This is a book with good and bad elements. Kieron Gillen has written Vader perfectly: he's a constantly simmering pot of rage, with the potential to boil over at a moment's notice. One key scene demonstrates brilliantly the difference between the Jedi and the Sith: differences in mind-set, powers and purpose. Others show Vader's calculating nature and keen intelligence. LaRocca's artwork is highly effective and reflects the motion picture designs of the characters and settings very well. In short, it looks and feels like Star Wars. That's surely the goal of any spin-off comic book like this.

With good comes bad. Put simply this issue is packed with so many guest appearances and continuity references it's mired in it. The issue begins with Vader visiting Jabba the Hutt on Tatooine, moves through a meeting with Palpatine and ends with a conversation between Vader and Boba Fett. Throughout it strings together references and flashbacks to both the original Star Wars and the first issue of Marvel's main Star Wars comic book: it presents a Vader who has learned of Luke Skywalker's existence, realised he wields Anakin Skywalker's lightsaber, and is dispatching famous bounty hunters to track him down. It's this sort of wedged-in continuity porn that irritates me. I vacillated on buying the main Star Wars comic, and actually chose not to when I saw that the second issue featured a pre-Empire Strikes Back confrontation between Luke and Vader. There's a whole galaxy of things Vader could be doing on the Empire's behalf between movies - tracking down Luke isn't something I feel I need to see.

So this book has a lot of good, but buy did it irritate me by the end. I'm tentatively onboard, but Gillen needs to show some new story ideas instead of just tying knots with all the threads between movies. (3/5)

Under the cut: reviews of Batman Eternal, Doctor Who, FBP, Justice League 3000, Thor and Wild's End.

Star Trek: Deep Space Nine: "Improbable Cause"

It's 24 April 1995, and time for more Star Trek: Deep Space Nine.

An explosion rips through Deep Space Nine's promenade, incinerating the tailor Garak's shop and almost killing Garak (Andrew Robinson) himself. Odo (Rene Auberjonois) investigates, finding a trail that leads from the station to an alien assassin, the Romulan Empire, and Garak's own murky past as a Cardassian intelligence agent.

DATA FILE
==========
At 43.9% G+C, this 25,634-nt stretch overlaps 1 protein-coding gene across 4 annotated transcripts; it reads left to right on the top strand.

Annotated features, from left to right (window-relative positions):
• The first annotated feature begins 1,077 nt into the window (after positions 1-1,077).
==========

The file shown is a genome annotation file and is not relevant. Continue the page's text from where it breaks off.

It's a pretty clear demonstration of Garak's popularity among Deep Space Nine's writers that an entire two-part storyline will become dedicated to the character, sidelining the bulk of the series' stars in the process. It's not difficult to see why. Andrew Robinson gives a wonderfully creepy performance, all smiles and ingratiating courtesy on the outside but with an inner cruelty that's always been visible just under the surface.

February 12, 2015

The Borgias (2011)

Not the popular television series starring Jeremy Irons - the five-volume graphic novel series by writer Alejandro Jodorowsky and artist Milo Manara. This European bandes-dessinées, originally released between 2004 and 2011, has recently been translated into English and collected into a single hardcover book by American publisher Dark Horse.

It tells the notorious story of the Borgia family, a Spanish dynasty living in Rome whose patriarch Rodrigo was elected Pope. Stories of horrific acts and lewd debauchery surrounded the Borgias, including accusations of murder, adultery, simony, incest and overwhelming corruption. It's likely impossible to know which, if any, of the numerous accusations against the Borgias were true; Jodorowsky and Manara assume for their book that they all were, making this a very confronting descent into the worst excesses of human depravity. This is one graphic novel that is categorically unsuitable for children.